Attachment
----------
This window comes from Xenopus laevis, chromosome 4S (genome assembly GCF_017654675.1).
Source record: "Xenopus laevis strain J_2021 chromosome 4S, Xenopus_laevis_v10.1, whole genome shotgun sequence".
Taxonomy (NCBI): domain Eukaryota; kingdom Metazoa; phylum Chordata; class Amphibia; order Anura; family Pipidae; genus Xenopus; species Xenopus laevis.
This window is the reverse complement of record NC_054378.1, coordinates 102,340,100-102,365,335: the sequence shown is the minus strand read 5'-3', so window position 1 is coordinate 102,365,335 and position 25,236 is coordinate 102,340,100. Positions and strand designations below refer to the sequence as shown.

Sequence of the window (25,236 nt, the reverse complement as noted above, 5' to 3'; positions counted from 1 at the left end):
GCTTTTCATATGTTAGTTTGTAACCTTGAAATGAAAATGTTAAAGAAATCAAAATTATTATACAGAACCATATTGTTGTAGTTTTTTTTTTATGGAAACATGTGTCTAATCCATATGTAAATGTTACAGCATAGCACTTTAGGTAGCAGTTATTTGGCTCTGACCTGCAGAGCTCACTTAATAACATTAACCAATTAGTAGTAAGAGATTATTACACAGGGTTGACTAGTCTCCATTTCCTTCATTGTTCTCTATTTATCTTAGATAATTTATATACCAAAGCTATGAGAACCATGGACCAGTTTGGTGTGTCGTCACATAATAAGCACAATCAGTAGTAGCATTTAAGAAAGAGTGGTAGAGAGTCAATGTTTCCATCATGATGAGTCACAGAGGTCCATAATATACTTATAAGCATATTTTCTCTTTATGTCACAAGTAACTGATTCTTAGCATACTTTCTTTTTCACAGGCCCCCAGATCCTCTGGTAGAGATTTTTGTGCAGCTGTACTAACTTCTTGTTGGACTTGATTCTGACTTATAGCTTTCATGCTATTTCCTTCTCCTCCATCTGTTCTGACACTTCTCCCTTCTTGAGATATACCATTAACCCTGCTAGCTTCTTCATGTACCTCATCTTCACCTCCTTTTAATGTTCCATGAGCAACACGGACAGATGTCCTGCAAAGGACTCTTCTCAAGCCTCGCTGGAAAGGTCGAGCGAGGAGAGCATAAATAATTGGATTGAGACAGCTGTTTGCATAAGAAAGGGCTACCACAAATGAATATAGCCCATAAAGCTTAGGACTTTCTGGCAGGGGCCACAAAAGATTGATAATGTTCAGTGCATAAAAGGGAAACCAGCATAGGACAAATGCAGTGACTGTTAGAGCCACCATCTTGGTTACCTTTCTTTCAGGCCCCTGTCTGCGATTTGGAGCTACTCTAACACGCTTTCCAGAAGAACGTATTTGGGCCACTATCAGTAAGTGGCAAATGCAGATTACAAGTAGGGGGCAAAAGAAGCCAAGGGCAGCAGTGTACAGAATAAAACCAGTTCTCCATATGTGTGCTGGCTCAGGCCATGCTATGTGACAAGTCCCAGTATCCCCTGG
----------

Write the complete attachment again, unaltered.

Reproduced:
This window comes from Xenopus laevis, chromosome 4S (genome assembly GCF_017654675.1).
Source record: "Xenopus laevis strain J_2021 chromosome 4S, Xenopus_laevis_v10.1, whole genome shotgun sequence".
Taxonomy (NCBI): domain Eukaryota; kingdom Metazoa; phylum Chordata; class Amphibia; order Anura; family Pipidae; genus Xenopus; species Xenopus laevis.
This window is the reverse complement of record NC_054378.1, coordinates 102,340,100-102,365,335: the sequence shown is the minus strand read 5'-3', so window position 1 is coordinate 102,365,335 and position 25,236 is coordinate 102,340,100. Positions and strand designations below refer to the sequence as shown.

Sequence of the window (25,236 nt, the reverse complement as noted above, 5' to 3'; positions counted from 1 at the left end):
GCTTTTCATATGTTAGTTTGTAACCTTGAAATGAAAATGTTAAAGAAATCAAAATTATTATACAGAACCATATTGTTGTAGTTTTTTTTTTATGGAAACATGTGTCTAATCCATATGTAAATGTTACAGCATAGCACTTTAGGTAGCAGTTATTTGGCTCTGACCTGCAGAGCTCACTTAATAACATTAACCAATTAGTAGTAAGAGATTATTACACAGGGTTGACTAGTCTCCATTTCCTTCATTGTTCTCTATTTATCTTAGATAATTTATATACCAAAGCTATGAGAACCATGGACCAGTTTGGTGTGTCGTCACATAATAAGCACAATCAGTAGTAGCATTTAAGAAAGAGTGGTAGAGAGTCAATGTTTCCATCATGATGAGTCACAGAGGTCCATAATATACTTATAAGCATATTTTCTCTTTATGTCACAAGTAACTGATTCTTAGCATACTTTCTTTTTCACAGGCCCCCAGATCCTCTGGTAGAGATTTTTGTGCAGCTGTACTAACTTCTTGTTGGACTTGATTCTGACTTATAGCTTTCATGCTATTTCCTTCTCCTCCATCTGTTCTGACACTTCTCCCTTCTTGAGATATACCATTAACCCTGCTAGCTTCTTCATGTACCTCATCTTCACCTCCTTTTAATGTTCCATGAGCAACACGGACAGATGTCCTGCAAAGGACTCTTCTCAAGCCTCGCTGGAAAGGTCGAGCGAGGAGAGCATAAATAATTGGATTGAGACAGCTGTTTGCATAAGAAAGGGCTACCACAAATGAATATAGCCCATAAAGCTTAGGACTTTCTGGCAGGGGCCACAAAAGATTGATAATGTTCAGTGCATAAAAGGGAAACCAGCATAGGACAAATGCAGTGACTGTTAGAGCCACCATCTTGGTTACCTTTCTTTCAGGCCCCTGTCTGCGATTTGGAGCTACTCTAACACGCTTTCCAGAAGAACGTATTTGGGCCACTATCAGTAAGTGGCAAATGCAGATTACAAGTAGGGGGCAAAAGAAGCCAAGGGCAGCAGTGTACAGAATAAAACCAGTTCTCCATATGTGTGCTGGCTCAGGCCATGCTATGTGACAAGTCCCAGTATCCCCTGG